Median Salary: $79,997
Change in salary (2007–2013): -2%
Total employees: 9,500
Not every scientist gets to spend her days mixing concoctions in test tubes or digging up dinosaur bones; every lab needs a senior manager to keep research teams on track and on budget. Scientific research managers coordinate the efforts of other scientists to achieve larger goals, and handle things like human resources, budgeting, and the other managerial tasks necessary to keep a lab—or a bunch of labs—running smoothly. In cases where the government is involved, either as a funder, partner or regulator, being able to smoothly translate technical jargon for non-scientists is a helpful skill.
How to Qualify: An undergraduate science degree is the starting point, and while many scientific research managers have more advanced degrees and experience in the field or in primary research, a master’s or doctorate degree isn’t always necessary to get into management. At that point your experience, people skills and, in some cases, formal management education are going to count for more than an affinity for bunsen burners.
Money: The specialized knowledge necessary to get into science fields in the first place tends to keep the workforce in check, so employer demand is reasonably high and salaries match. With the median salary hovering near $80,000, it would be quite reasonable to break six figures with a little extra seniority or larger institutions.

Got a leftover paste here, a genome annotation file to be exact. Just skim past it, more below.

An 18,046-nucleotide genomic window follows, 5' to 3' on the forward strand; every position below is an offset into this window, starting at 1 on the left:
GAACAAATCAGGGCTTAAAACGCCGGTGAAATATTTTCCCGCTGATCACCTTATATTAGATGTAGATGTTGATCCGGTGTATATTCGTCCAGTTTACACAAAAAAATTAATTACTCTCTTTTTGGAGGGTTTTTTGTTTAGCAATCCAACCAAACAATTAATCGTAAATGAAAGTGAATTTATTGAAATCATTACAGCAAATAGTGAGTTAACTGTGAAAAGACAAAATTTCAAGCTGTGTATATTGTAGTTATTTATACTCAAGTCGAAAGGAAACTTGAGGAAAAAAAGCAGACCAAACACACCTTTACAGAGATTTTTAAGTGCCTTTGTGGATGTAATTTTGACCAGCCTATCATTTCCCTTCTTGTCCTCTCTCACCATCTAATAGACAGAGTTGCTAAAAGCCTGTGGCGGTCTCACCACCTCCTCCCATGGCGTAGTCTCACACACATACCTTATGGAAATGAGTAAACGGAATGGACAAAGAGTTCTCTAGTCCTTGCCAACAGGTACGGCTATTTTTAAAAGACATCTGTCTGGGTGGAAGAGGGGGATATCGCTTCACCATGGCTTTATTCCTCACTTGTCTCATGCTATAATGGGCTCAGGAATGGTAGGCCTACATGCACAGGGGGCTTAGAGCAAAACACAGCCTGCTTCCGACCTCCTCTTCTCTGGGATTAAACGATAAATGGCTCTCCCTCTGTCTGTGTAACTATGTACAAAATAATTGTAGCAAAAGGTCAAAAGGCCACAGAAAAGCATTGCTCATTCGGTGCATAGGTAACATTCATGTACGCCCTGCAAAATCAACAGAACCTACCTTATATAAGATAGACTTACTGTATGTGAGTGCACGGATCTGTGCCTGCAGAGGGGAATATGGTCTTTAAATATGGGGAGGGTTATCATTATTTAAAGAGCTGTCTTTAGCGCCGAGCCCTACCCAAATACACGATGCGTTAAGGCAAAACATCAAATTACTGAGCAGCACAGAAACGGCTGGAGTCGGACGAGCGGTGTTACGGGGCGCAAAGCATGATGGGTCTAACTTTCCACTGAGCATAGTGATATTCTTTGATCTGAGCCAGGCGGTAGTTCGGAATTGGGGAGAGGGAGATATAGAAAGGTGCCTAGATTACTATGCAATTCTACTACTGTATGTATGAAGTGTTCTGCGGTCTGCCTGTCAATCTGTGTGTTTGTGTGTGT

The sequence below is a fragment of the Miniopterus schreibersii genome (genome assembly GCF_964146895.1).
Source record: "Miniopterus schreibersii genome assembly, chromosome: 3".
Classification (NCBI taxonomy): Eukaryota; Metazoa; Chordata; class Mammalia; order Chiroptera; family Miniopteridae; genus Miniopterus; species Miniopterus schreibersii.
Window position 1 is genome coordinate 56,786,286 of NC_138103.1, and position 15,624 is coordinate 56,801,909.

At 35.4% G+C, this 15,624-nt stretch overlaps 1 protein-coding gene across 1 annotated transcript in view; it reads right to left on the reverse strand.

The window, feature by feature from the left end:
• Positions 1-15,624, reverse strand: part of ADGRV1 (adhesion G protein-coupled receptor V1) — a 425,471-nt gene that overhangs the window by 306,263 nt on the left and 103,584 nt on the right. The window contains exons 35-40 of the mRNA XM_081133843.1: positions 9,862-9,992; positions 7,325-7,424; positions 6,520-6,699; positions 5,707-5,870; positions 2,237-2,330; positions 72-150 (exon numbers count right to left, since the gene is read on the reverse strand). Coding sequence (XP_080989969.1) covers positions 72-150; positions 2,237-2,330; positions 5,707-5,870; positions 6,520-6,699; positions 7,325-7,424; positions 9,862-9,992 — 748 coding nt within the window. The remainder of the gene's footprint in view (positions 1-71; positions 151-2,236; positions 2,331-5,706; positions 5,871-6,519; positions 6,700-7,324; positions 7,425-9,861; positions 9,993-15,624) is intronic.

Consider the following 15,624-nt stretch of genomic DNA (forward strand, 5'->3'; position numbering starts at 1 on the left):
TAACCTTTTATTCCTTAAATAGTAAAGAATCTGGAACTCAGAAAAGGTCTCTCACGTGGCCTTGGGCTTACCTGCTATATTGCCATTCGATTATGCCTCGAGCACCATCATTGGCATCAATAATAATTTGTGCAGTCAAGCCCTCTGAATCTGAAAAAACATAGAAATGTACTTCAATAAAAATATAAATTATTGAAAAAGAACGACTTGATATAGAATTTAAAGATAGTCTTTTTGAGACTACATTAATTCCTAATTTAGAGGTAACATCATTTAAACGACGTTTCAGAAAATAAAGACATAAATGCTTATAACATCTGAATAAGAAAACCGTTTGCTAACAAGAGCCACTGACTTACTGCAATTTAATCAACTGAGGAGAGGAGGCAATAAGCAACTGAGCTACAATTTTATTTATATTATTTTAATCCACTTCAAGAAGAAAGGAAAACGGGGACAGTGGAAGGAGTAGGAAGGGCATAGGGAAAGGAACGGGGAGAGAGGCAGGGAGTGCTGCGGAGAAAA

Outlook: Unemployment in this field is low and Service Canada projects that demand will slightly outstrip supply through the end of the decade. As with many jobs on the list, a wave of retirements over the next few years will create the bulk of new opportunities.
What it’s Like: Moving up the chain of command in a scientific research setting means less time at the lab bench and more time on budgeting, HR, and strategy, so be sure that’s what you want. “I don’t get to do that much research any more,” says Judi Beck, Director General of the Pacific Forestry Centre in Victoria. “But I’m definitely a strong advocate. There’s a lot of joy in watching other people get excited and passionate about their work and my job is enabling that.” Beck says her job is often “bridging between the science and policy side”—allowing government and industry to make decisions based on the science her teams do.